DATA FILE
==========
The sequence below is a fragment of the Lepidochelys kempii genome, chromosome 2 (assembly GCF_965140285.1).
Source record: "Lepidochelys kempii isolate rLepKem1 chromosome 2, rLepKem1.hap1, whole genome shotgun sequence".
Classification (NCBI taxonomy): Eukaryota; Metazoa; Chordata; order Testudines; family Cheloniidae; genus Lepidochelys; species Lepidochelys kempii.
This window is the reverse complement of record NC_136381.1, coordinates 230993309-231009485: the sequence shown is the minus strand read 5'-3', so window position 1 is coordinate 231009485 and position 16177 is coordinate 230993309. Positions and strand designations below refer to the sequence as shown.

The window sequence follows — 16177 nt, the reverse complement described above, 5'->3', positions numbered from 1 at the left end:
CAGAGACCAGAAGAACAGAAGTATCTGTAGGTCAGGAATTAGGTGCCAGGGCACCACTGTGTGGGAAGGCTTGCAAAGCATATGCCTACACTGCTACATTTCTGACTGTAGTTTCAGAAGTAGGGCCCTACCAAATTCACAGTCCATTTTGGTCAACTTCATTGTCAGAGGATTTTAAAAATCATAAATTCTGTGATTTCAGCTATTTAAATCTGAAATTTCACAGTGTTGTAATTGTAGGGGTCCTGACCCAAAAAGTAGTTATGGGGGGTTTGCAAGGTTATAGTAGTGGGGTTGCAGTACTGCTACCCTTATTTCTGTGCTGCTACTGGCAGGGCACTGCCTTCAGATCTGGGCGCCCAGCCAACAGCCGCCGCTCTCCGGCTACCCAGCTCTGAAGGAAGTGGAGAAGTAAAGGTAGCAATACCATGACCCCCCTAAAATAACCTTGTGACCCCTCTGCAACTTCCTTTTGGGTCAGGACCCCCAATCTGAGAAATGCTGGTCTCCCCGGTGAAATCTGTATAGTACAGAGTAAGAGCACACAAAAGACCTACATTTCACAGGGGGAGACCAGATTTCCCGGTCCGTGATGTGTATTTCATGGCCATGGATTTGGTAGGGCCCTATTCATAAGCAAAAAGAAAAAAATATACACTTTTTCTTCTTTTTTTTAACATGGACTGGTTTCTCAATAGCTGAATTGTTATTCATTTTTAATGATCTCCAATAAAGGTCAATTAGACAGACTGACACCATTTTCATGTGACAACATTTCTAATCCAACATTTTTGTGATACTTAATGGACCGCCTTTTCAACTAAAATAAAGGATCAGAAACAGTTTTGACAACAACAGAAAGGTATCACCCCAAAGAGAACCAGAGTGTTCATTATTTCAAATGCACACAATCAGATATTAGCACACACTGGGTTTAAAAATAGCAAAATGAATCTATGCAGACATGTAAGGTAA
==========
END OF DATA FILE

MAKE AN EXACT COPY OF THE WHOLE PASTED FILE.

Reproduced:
The sequence below is a fragment of the Lepidochelys kempii genome, chromosome 2 (assembly GCF_965140285.1).
Source record: "Lepidochelys kempii isolate rLepKem1 chromosome 2, rLepKem1.hap1, whole genome shotgun sequence".
Classification (NCBI taxonomy): Eukaryota; Metazoa; Chordata; order Testudines; family Cheloniidae; genus Lepidochelys; species Lepidochelys kempii.
This window is the reverse complement of record NC_136381.1, coordinates 230993309-231009485: the sequence shown is the minus strand read 5'-3', so window position 1 is coordinate 231009485 and position 16177 is coordinate 230993309. Positions and strand designations below refer to the sequence as shown.

The window sequence follows — 16177 nt, the reverse complement described above, 5'->3', positions numbered from 1 at the left end:
CAGAGACCAGAAGAACAGAAGTATCTGTAGGTCAGGAATTAGGTGCCAGGGCACCACTGTGTGGGAAGGCTTGCAAAGCATATGCCTACACTGCTACATTTCTGACTGTAGTTTCAGAAGTAGGGCCCTACCAAATTCACAGTCCATTTTGGTCAACTTCATTGTCAGAGGATTTTAAAAATCATAAATTCTGTGATTTCAGCTATTTAAATCTGAAATTTCACAGTGTTGTAATTGTAGGGGTCCTGACCCAAAAAGTAGTTATGGGGGGTTTGCAAGGTTATAGTAGTGGGGTTGCAGTACTGCTACCCTTATTTCTGTGCTGCTACTGGCAGGGCACTGCCTTCAGATCTGGGCGCCCAGCCAACAGCCGCCGCTCTCCGGCTACCCAGCTCTGAAGGAAGTGGAGAAGTAAAGGTAGCAATACCATGACCCCCCTAAAATAACCTTGTGACCCCTCTGCAACTTCCTTTTGGGTCAGGACCCCCAATCTGAGAAATGCTGGTCTCCCCGGTGAAATCTGTATAGTACAGAGTAAGAGCACACAAAAGACCTACATTTCACAGGGGGAGACCAGATTTCCCGGTCCGTGATGTGTATTTCATGGCCATGGATTTGGTAGGGCCCTATTCATAAGCAAAAAGAAAAAAATATACACTTTTTCTTCTTTTTTTTAACATGGACTGGTTTCTCAATAGCTGAATTGTTATTCATTTTTAATGATCTCCAATAAAGGTCAATTAGACAGACTGACACCATTTTCATGTGACAACATTTCTAATCCAACATTTTTGTGATACTTAATGGACCGCCTTTTCAACTAAAATAAAGGATCAGAAACAGTTTTGACAACAACAGAAAGGTATCACCCCAAAGAGAACCAGAGTGTTCATTATTTCAAATGCACACAATCAGATATTAGCACACACTGGGTTTAAAAATAGCAAAATGAATCTATGCAGACATGTAAGGTAA